Black bears are beautiful, majestic and – let’s face it – absolutely terrifying animals, especially if you happen to come across one in the wild. While bear attacks usually make you think of grizzly or brown bears, there are exponentially more black bears than brown bears in North America. The United States is home to around 55,000 grizzlies, most of which live in Alaska. However, according to the International Union for Conservation of Nature’s Red List of Endangered Species, there are nearly 1 million black bears in the country and they have been sighted in 41 states.
Black bears are slightly smaller than brown bears, but they’re no less dangerous, and dozens of people have died from black bear attacks in the past 30 years. Read on to find out which states have the highest number of bear-related deaths.
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Fox News 31 in Colorado reports that half of the country’s recorded bear attacks have occurred in Montana, Wyoming, Utah, Colorado, New Mexico, and Arizona. Another 33% of the attacks occurred in Alaska. The outlet also reports that 18 people have been killed by bears in Montana since 1990. 25 people died in bear incidents in Alaska during the same period. That’s almost one bear death a year.
Wyoming had 11 bear-related deaths and Colorado had four. Tennessee saw two. Massachusetts, New York, Pennsylvania, New Hampshire, Michigan, Minnesota, New Mexico, Arizona, Utah, Washington, and West Virginia have each recorded only one bear death in the past 30 years.
Lynn RogersHowever, PhD, founder of the North American Bear Center and researcher at the Wildlife Research Institute, said people need to put these deaths in context.
“Since 1900, black bears have killed 61 people across North America. I don’t worry anymore, ”she wrote on the North American Bear Center website. “My chances of being killed by domestic dogs, bees or lightning are much greater. My chances of being murdered are 60,000 times higher. One of the safest places a person can stay is in the forest. According to the National Park Service (NPS), your chance of being injured by a bear is about 1 in 2.1 million.
However, if you want to improve your chances of getting out of a bear encounter with all limbs intact, there are a few precautions that bear experts recommend.
“The vast majority of these negative encounters are avoidable. Humans don’t have to go to bear sanctuary and injure themselves, and neither do bears.” Tom Smith, PhD, biologist at Brigham Young University, said National Geographic. “These incidents are largely avoidable, but people need to take on more responsibility.”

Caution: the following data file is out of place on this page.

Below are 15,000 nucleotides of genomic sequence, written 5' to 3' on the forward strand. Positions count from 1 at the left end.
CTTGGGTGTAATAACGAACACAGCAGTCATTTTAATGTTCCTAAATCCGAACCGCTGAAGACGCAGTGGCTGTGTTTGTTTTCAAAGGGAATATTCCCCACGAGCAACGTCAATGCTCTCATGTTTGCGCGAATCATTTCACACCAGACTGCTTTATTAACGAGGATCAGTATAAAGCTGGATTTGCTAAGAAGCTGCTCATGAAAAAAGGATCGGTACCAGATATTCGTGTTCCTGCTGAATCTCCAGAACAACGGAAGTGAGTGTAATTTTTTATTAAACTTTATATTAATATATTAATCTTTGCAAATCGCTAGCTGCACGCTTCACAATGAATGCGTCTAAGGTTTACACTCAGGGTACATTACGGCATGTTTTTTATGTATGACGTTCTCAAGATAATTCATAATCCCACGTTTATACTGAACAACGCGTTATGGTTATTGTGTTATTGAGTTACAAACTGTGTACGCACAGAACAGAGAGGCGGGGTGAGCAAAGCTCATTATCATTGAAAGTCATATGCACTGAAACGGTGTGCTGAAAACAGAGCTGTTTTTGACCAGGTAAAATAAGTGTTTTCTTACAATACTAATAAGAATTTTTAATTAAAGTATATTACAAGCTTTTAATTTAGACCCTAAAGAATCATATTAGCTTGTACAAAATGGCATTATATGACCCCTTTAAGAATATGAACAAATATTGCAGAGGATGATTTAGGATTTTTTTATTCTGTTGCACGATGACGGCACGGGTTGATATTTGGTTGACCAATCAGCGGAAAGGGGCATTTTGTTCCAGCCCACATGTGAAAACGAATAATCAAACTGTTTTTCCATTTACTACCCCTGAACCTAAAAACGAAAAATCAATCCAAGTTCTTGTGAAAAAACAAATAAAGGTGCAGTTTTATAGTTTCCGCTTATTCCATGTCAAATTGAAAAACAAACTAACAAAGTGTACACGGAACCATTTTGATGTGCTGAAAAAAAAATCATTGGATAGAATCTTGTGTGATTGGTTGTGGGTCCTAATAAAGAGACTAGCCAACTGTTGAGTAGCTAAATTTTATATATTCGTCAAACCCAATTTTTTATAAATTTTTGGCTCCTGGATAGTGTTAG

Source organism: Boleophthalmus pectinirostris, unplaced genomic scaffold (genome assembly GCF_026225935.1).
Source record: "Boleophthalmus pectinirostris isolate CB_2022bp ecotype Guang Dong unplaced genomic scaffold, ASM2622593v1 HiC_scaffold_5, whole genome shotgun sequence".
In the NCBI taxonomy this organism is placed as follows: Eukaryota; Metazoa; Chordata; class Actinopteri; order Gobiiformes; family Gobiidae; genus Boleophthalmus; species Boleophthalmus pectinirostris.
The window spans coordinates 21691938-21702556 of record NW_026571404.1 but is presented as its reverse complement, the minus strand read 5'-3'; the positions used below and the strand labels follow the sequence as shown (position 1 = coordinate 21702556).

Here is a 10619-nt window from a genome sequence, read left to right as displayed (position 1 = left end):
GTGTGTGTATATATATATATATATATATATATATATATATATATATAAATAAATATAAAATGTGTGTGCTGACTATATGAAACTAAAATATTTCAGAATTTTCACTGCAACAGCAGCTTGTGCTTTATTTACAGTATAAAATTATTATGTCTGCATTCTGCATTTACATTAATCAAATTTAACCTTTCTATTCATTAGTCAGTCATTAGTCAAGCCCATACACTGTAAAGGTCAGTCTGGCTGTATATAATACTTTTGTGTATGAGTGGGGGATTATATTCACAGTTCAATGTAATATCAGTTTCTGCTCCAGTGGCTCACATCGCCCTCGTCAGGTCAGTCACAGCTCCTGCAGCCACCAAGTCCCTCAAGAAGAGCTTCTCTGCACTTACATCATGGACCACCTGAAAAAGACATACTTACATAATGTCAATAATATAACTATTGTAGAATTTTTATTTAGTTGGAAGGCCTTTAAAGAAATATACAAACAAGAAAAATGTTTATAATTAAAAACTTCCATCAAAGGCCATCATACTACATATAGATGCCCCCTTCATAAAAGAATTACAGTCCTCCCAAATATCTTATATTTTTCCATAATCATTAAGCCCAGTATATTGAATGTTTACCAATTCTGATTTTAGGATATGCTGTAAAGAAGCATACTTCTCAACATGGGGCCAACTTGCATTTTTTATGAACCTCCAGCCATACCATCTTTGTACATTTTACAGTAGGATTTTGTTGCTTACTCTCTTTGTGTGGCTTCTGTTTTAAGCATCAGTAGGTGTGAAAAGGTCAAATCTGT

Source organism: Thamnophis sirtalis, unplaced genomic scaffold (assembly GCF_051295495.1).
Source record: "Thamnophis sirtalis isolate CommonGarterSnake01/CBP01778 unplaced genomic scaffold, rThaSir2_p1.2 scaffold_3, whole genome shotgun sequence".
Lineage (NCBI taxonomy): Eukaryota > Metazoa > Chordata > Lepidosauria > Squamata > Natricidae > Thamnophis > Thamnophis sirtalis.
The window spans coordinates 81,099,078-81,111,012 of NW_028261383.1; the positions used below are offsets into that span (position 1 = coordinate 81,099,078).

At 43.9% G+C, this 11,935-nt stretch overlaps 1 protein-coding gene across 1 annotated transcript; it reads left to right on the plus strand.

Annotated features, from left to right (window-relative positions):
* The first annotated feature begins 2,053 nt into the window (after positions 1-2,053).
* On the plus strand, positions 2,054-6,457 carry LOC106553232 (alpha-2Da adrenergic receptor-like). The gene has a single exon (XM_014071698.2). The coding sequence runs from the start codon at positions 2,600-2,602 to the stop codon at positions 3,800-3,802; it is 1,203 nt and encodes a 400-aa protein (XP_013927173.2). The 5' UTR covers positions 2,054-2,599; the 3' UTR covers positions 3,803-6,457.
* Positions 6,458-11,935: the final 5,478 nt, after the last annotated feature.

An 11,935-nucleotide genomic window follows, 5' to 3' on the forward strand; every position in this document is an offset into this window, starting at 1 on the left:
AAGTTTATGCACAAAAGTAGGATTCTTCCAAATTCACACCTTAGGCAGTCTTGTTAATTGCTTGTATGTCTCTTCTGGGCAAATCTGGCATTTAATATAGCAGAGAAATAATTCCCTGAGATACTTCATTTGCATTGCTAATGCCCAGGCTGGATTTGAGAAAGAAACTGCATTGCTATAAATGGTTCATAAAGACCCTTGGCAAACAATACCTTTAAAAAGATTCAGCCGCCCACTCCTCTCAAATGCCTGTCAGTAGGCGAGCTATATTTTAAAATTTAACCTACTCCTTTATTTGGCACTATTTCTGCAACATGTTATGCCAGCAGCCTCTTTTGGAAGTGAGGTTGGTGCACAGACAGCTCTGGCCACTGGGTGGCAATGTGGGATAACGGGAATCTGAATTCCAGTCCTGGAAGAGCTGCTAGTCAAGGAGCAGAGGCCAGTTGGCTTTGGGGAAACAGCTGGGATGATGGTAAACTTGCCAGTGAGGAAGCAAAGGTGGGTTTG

Bears are very attracted to smells, so experts recommend that you should be careful about what type of scents you are wearing. Dave Garshelis, PhD, Bear Project Leader with the Minnesota Department of Natural Resources, said National Geographic that food, deodorant, and even gum can attract bears.
Hikers or others hiking in the forest should always have bear spray with them, a non-lethal aerosol spray designed to disarm bears. The NPS recommends carrying spray in a holster rather than your backpack, where it may be difficult to access. Bear spray doesn’t have to hit the target directly, but the idea is to temporarily create a cloud of spray between you and the bear.
If the bear keeps walking towards you, the NPS says, spray it right on its face. You can buy bear spray at gas stations, national park shops, and camping and outdoor shops. Remember that sprays similar to self-defense sprays do not contain the same active ingredient as bear spray.
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A “disproportionate number” of bear attacks are dog-related, Rogers told ABC News. Dog owners trying to protect their pets from attack or worrying that their pets have been victimized can put themselves at risk.
For example, in 2019 a Minnesota woman was killed by a black bear while vacationing in a remote area of Canada. She had ventured into the woods after hearing her dogs bark. Her dogs eventually returned to the hut, but she didn’t. Authorities said they later found her body with a black bear standing on it.
Garshelis recommends National Geographic that dog owners trying to break up a bear attack arm themselves with a firearm or large stick, “especially if the dog is running back to you for protection.” Bears are also scared away by banging pots and pans and making other loud noises, he added.
Rogers recommends that when you see a bear in the wild, you do everything you can to remain inconspicuous.
“Bears visiting campsites, birdhouses, and trash cans almost never kill people, even though these bears are by far the most contact with humans,” she said.
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